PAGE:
About The Breed
"There are two means of refuge from the miseries of life: music and cats."
What are Pixie-Bob Cats?
Large & In Charge
Pixie Bobs are a large breed, reaching around 15-18 lbs. Males are usually larger than females. Similarly, the average domestic cat weighs about 8-10 lbs.
Pixie-Bob cats are slow maturing. Most males reach full maturity at the age of 5 years. Females will reach maturity at 4 years of age. In comparison, domestic cats are mature when they reach 1 year of age, and occasionally not until they are 2 years old.
Some Pixie-Bob kittens are polydactyl, like the famous Hemmingway cats. TICA allows up to seven toes on each foot. ACFA allows polydactyl Pixie Bobs to be registered only. Pixie Bob tails range from non-existing to full length. Approximately 50% of all kittens are born with a naturally short tail. Ethical breeders will not dock the tails; however, this practice, unfortunately, is still employed by some breeders today.
Looks like a Bobcat
The Pixie Bob Cat is bred to resemble the North American Red Coastal Bobcat featuring a strong face with hooded eyes and a prominent muzzle.
Buckshot spots are the preferred pattern as it most closely resembles the pattern of the bobcat. Broken mackerel is allowed.
Acts like a Dog
Intelligent & People Oriented
The only look wild
Pixie Bob cats are sweet-natured, outgoing, and social. They love people!
The Origination Story
In 1985, Carol Ann Brewer (breed founder) purchased a male cat with a spotted coat, a short tail, and polydactyl paws. Its looks reminded her of a bobcat.
A year later, she obtained another male cat, which she named Keba. This cat reportedly was huge, had a bobbed tail, and most importantly – allegedly was sired by a bobcat. This male mated with the neighbor’s female – a brown spotted tabby cat of domestic origin. Two months later, the litter arrived. Brewer kept a female kitten she named “Pixie” – the namesake and foundation cat of this breed.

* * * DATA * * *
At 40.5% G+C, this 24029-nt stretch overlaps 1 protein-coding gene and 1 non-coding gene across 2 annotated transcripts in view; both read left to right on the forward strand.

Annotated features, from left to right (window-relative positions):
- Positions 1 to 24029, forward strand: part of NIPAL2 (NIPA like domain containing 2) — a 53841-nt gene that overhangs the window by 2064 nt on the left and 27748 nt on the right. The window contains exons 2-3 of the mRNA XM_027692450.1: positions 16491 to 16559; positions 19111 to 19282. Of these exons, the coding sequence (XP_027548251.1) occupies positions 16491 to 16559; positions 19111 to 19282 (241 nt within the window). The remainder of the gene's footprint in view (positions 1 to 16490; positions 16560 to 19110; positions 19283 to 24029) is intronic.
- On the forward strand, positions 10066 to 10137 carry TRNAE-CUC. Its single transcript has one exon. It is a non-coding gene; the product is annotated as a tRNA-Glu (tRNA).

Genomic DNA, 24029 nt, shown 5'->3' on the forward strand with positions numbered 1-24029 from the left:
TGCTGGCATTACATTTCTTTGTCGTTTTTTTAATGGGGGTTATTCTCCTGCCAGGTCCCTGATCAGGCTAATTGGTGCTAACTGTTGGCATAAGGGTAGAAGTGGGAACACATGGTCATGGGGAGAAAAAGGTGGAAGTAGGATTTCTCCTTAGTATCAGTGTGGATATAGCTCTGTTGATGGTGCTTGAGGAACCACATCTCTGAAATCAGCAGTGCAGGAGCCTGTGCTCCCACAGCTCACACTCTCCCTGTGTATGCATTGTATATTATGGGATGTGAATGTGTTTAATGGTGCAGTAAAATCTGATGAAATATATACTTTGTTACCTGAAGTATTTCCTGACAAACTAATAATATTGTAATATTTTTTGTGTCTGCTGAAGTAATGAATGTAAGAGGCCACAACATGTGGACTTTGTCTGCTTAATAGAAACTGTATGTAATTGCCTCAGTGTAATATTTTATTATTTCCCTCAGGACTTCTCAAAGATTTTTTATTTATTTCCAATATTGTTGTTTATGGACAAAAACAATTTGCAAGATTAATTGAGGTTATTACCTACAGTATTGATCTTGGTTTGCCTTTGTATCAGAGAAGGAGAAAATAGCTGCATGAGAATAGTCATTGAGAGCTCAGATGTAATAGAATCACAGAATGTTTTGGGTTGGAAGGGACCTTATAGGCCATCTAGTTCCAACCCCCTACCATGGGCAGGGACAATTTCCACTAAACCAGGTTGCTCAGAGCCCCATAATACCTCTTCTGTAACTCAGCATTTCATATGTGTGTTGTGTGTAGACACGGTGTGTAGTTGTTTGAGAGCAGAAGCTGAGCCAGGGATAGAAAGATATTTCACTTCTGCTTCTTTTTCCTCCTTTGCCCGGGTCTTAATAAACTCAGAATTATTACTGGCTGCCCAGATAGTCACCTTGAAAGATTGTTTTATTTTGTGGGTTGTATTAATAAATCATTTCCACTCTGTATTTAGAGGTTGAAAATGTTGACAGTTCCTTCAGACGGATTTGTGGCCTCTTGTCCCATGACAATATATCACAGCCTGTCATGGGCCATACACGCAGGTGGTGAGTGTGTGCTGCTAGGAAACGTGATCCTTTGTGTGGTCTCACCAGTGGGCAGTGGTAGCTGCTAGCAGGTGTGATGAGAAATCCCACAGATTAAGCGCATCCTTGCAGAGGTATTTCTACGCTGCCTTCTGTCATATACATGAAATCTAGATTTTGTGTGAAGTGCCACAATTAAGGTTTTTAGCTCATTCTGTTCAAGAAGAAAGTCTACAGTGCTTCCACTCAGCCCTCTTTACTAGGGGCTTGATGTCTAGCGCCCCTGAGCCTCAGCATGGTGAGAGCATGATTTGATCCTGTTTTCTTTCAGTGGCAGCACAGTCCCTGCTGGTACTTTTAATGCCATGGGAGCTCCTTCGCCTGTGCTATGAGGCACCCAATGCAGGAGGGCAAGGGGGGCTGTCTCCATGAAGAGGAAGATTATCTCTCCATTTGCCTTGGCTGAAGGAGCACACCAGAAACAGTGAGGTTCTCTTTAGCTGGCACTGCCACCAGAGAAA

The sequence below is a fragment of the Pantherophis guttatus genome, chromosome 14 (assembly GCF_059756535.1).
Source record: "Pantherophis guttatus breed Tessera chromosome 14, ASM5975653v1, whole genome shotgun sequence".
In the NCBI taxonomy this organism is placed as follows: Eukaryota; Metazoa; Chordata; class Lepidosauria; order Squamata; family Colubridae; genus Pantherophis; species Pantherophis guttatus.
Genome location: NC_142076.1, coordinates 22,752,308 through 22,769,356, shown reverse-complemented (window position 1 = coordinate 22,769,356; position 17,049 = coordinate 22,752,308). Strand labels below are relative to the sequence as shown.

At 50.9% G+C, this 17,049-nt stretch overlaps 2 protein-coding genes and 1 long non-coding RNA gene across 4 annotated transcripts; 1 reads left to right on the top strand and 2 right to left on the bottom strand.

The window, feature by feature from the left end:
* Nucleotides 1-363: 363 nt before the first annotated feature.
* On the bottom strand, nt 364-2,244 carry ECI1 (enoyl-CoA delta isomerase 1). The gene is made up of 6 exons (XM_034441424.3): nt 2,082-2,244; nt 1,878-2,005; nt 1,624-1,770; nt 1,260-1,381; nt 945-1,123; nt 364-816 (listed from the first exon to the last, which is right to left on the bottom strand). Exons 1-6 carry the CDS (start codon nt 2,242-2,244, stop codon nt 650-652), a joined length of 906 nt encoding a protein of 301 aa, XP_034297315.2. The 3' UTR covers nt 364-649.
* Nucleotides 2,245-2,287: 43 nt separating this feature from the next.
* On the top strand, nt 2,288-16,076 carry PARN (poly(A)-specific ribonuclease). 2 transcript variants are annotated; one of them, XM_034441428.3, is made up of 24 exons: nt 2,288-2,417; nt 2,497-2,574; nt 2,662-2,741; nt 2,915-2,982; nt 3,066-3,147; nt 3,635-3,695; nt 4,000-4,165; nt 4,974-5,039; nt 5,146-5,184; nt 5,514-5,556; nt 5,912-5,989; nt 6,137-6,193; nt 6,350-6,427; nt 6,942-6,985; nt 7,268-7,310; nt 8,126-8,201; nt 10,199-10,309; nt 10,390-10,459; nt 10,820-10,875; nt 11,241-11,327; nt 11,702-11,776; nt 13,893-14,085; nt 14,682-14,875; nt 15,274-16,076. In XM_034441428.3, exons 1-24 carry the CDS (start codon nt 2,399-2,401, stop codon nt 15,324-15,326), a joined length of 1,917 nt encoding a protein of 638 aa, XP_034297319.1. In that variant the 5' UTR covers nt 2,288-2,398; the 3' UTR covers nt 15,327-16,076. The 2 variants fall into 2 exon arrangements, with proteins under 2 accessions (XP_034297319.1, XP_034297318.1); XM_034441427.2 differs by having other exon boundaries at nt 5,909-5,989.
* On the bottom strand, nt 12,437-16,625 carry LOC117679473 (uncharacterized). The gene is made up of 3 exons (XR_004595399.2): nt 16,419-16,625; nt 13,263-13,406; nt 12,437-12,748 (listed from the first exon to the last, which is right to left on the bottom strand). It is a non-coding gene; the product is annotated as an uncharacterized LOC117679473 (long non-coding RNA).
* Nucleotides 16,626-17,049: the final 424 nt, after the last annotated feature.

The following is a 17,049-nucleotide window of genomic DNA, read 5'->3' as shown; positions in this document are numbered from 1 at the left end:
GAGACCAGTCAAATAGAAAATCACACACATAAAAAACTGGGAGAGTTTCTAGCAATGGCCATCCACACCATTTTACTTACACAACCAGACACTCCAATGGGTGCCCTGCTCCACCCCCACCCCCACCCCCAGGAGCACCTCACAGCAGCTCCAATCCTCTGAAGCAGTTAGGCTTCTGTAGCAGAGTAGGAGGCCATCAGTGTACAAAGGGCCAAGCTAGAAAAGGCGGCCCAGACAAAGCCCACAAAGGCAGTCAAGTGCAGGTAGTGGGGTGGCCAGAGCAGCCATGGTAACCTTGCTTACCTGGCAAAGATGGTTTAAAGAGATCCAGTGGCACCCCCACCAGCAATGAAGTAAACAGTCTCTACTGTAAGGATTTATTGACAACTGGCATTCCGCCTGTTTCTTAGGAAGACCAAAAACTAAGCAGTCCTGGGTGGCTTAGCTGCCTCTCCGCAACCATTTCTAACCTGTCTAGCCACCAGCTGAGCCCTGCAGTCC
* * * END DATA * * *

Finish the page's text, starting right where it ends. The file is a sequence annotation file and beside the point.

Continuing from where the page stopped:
Over the next several years, 23 found cats around the foothills of the Cascade Mountains were introduced into her program. Brewer believed that these cats were born from naturally occurring matings between domestic cats and bobcats. She started referring to them as “Legend Cat” and even trademarked the term. “Legend Cat” is still used by some Pixie Bob breeders to this day to describe permitted outcrosses used in breeding programs.
More and more breeders in the U.S. joined Brewer, establishing the distinct look the Pixie Bob is famous for. They registered the new breed with TICA and eventually also with ACFA. In 1998, TICA was the first registry to allow Pixie Bobs to be shown in the championship class. ACFA followed suit just a few years later.
We want to be clear that the Pixie Bob does not have an ounce of bobcat blood in it. Albeit alluring and captivating, the origination story of this breed remains just that – a story.